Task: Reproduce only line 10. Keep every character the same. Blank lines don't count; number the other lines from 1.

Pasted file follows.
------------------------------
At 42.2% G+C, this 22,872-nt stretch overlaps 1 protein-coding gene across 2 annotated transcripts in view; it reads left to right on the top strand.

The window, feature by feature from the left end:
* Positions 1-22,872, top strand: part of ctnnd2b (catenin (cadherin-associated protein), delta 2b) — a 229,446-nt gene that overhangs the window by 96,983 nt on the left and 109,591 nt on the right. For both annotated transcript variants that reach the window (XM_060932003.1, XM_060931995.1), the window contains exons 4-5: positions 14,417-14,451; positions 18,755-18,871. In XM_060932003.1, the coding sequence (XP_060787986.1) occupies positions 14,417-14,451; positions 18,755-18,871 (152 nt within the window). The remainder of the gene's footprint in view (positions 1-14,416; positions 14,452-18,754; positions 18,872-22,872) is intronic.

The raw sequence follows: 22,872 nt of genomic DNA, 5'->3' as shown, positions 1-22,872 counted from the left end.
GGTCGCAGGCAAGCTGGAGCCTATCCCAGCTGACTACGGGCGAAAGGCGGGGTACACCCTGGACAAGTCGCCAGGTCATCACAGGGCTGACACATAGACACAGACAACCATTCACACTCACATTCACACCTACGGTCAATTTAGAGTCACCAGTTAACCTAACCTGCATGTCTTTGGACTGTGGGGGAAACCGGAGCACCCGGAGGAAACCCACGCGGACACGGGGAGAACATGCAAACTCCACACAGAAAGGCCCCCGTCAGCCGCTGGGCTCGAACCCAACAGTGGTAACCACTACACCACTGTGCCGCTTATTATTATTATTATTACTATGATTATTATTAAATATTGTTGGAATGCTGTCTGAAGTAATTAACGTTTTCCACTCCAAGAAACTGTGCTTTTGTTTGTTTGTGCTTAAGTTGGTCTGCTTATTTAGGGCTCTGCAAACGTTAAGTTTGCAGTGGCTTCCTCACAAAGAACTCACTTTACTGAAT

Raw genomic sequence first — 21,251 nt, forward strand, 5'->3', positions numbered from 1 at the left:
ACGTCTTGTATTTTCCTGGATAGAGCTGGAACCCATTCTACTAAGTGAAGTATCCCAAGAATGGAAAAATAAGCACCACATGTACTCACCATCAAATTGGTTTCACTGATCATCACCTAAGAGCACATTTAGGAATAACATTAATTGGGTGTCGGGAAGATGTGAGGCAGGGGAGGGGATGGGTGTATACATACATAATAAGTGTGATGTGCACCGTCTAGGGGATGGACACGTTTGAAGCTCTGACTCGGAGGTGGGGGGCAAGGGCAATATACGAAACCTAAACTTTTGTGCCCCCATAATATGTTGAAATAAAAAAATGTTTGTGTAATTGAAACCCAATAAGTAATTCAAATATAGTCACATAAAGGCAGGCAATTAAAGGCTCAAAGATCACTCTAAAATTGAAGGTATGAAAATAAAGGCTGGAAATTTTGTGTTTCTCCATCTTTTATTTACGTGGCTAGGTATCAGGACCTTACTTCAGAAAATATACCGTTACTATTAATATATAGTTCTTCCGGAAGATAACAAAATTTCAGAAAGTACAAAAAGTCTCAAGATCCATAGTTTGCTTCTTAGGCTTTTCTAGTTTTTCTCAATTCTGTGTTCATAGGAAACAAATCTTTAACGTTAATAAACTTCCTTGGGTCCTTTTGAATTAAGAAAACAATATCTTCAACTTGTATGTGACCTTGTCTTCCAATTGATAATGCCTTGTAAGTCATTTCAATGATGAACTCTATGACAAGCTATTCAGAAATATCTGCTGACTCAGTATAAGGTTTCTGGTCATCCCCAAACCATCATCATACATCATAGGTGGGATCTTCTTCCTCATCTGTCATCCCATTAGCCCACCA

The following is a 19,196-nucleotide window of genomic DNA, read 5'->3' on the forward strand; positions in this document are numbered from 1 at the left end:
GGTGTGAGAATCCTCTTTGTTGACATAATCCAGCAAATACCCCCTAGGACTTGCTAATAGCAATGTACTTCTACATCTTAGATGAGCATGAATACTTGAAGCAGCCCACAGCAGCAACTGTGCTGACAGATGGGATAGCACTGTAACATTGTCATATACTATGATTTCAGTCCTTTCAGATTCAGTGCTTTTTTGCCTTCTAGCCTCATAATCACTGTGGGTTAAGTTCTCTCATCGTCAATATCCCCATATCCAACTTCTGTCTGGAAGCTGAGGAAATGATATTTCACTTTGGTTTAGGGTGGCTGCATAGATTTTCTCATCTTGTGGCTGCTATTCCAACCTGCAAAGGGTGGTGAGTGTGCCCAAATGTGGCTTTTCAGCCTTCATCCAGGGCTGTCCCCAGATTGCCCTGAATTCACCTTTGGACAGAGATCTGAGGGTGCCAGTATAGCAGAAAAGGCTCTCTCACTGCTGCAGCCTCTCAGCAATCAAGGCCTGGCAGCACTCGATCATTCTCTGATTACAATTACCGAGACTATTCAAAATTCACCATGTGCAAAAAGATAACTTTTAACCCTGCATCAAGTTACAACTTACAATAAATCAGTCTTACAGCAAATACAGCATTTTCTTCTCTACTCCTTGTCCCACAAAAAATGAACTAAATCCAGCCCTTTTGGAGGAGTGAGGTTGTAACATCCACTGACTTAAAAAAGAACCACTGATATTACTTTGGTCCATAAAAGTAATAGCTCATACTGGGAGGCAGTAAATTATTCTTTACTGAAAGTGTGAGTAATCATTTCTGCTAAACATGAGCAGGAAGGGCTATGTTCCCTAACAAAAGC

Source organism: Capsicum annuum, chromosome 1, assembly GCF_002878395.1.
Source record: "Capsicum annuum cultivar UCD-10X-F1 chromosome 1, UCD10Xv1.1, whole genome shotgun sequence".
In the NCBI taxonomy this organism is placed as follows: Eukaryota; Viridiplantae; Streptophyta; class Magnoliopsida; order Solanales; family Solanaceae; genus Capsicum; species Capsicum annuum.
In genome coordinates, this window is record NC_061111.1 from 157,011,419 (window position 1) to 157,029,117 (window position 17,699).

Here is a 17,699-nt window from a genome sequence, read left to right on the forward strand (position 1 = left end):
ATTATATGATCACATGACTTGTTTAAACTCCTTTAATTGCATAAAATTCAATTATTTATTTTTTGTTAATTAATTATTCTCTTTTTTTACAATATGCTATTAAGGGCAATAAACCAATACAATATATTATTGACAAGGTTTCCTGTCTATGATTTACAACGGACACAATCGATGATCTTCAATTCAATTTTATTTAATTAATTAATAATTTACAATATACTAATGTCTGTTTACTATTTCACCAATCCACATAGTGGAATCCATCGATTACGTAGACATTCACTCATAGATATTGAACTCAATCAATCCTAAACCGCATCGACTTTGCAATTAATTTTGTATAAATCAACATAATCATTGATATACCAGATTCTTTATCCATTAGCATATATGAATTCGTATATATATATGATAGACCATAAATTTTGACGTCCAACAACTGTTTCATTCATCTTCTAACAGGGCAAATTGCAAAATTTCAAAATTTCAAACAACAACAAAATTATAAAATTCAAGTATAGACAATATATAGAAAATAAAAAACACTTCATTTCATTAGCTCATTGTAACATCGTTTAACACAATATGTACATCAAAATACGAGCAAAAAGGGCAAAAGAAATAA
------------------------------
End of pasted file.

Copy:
Source organism: Capsicum annuum, chromosome 1, assembly GCF_002878395.1.